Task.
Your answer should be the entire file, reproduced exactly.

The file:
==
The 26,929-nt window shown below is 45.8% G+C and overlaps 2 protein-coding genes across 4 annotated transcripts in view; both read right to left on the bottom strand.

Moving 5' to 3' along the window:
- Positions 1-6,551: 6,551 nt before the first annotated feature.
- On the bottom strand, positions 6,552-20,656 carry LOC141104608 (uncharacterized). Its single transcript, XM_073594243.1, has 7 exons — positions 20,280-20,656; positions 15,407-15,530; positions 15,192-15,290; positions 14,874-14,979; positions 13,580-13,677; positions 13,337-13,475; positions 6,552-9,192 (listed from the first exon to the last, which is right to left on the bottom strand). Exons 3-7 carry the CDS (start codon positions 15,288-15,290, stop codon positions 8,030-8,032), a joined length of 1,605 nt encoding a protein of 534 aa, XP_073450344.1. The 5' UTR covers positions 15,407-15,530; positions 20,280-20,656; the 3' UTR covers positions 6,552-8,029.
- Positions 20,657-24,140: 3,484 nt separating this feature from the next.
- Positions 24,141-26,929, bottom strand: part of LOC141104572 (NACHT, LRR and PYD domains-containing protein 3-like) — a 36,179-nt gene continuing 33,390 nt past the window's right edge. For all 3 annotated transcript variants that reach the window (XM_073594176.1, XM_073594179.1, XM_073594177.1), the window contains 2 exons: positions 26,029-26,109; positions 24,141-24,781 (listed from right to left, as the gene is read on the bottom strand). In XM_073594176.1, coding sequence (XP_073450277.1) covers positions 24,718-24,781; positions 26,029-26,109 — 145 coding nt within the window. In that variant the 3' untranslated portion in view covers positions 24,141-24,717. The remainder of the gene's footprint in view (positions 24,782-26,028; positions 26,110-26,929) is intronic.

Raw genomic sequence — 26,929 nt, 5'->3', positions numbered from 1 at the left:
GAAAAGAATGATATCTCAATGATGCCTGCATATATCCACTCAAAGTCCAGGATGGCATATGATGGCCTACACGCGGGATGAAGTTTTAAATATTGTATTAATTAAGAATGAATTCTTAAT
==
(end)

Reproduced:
The 26,929-nt window shown below is 45.8% G+C and overlaps 2 protein-coding genes across 4 annotated transcripts in view; both read right to left on the bottom strand.

Moving 5' to 3' along the window:
- Positions 1-6,551: 6,551 nt before the first annotated feature.
- On the bottom strand, positions 6,552-20,656 carry LOC141104608 (uncharacterized). Its single transcript, XM_073594243.1, has 7 exons — positions 20,280-20,656; positions 15,407-15,530; positions 15,192-15,290; positions 14,874-14,979; positions 13,580-13,677; positions 13,337-13,475; positions 6,552-9,192 (listed from the first exon to the last, which is right to left on the bottom strand). Exons 3-7 carry the CDS (start codon positions 15,288-15,290, stop codon positions 8,030-8,032), a joined length of 1,605 nt encoding a protein of 534 aa, XP_073450344.1. The 5' UTR covers positions 15,407-15,530; positions 20,280-20,656; the 3' UTR covers positions 6,552-8,029.
- Positions 20,657-24,140: 3,484 nt separating this feature from the next.
- Positions 24,141-26,929, bottom strand: part of LOC141104572 (NACHT, LRR and PYD domains-containing protein 3-like) — a 36,179-nt gene continuing 33,390 nt past the window's right edge. For all 3 annotated transcript variants that reach the window (XM_073594176.1, XM_073594179.1, XM_073594177.1), the window contains 2 exons: positions 26,029-26,109; positions 24,141-24,781 (listed from right to left, as the gene is read on the bottom strand). In XM_073594176.1, coding sequence (XP_073450277.1) covers positions 24,718-24,781; positions 26,029-26,109 — 145 coding nt within the window. In that variant the 3' untranslated portion in view covers positions 24,141-24,717. The remainder of the gene's footprint in view (positions 24,782-26,028; positions 26,110-26,929) is intronic.

Raw genomic sequence — 26,929 nt, 5'->3', positions numbered from 1 at the left:
GAAAAGAATGATATCTCAATGATGCCTGCATATATCCACTCAAAGTCCAGGATGGCATATGATGGCCTACACGCGGGATGAAGTTTTAAATATTGTATTAATTAAGAATGAATTCTTAAT